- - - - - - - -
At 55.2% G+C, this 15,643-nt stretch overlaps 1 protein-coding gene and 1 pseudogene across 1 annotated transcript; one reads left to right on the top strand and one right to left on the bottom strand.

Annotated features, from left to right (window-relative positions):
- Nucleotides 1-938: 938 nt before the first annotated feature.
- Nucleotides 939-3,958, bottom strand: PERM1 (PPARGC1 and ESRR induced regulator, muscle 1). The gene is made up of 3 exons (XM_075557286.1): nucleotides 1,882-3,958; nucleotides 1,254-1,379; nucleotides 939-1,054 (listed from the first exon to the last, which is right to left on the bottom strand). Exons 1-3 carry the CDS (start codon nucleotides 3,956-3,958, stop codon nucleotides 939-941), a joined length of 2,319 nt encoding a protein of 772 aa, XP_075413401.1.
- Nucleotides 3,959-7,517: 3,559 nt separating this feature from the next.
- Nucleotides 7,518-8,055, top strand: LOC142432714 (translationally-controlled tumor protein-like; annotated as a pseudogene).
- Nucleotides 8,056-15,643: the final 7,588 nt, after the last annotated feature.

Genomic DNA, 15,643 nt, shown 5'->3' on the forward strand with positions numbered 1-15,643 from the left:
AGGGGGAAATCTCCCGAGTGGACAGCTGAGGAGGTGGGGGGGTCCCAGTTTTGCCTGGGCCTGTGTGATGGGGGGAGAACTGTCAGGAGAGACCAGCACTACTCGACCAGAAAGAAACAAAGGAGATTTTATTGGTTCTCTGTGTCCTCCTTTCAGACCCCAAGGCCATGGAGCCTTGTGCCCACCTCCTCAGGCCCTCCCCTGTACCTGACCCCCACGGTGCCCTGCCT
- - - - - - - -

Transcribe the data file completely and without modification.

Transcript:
At 55.2% G+C, this 15,643-nt stretch overlaps 1 protein-coding gene and 1 pseudogene across 1 annotated transcript; one reads left to right on the top strand and one right to left on the bottom strand.

Annotated features, from left to right (window-relative positions):
- Nucleotides 1-938: 938 nt before the first annotated feature.
- Nucleotides 939-3,958, bottom strand: PERM1 (PPARGC1 and ESRR induced regulator, muscle 1). The gene is made up of 3 exons (XM_075557286.1): nucleotides 1,882-3,958; nucleotides 1,254-1,379; nucleotides 939-1,054 (listed from the first exon to the last, which is right to left on the bottom strand). Exons 1-3 carry the CDS (start codon nucleotides 3,956-3,958, stop codon nucleotides 939-941), a joined length of 2,319 nt encoding a protein of 772 aa, XP_075413401.1.
- Nucleotides 3,959-7,517: 3,559 nt separating this feature from the next.
- Nucleotides 7,518-8,055, top strand: LOC142432714 (translationally-controlled tumor protein-like; annotated as a pseudogene).
- Nucleotides 8,056-15,643: the final 7,588 nt, after the last annotated feature.

Genomic DNA, 15,643 nt, shown 5'->3' on the forward strand with positions numbered 1-15,643 from the left:
AGGGGGAAATCTCCCGAGTGGACAGCTGAGGAGGTGGGGGGGTCCCAGTTTTGCCTGGGCCTGTGTGATGGGGGGAGAACTGTCAGGAGAGACCAGCACTACTCGACCAGAAAGAAACAAAGGAGATTTTATTGGTTCTCTGTGTCCTCCTTTCAGACCCCAAGGCCATGGAGCCTTGTGCCCACCTCCTCAGGCCCTCCCCTGTACCTGACCCCCACGGTGCCCTGCCT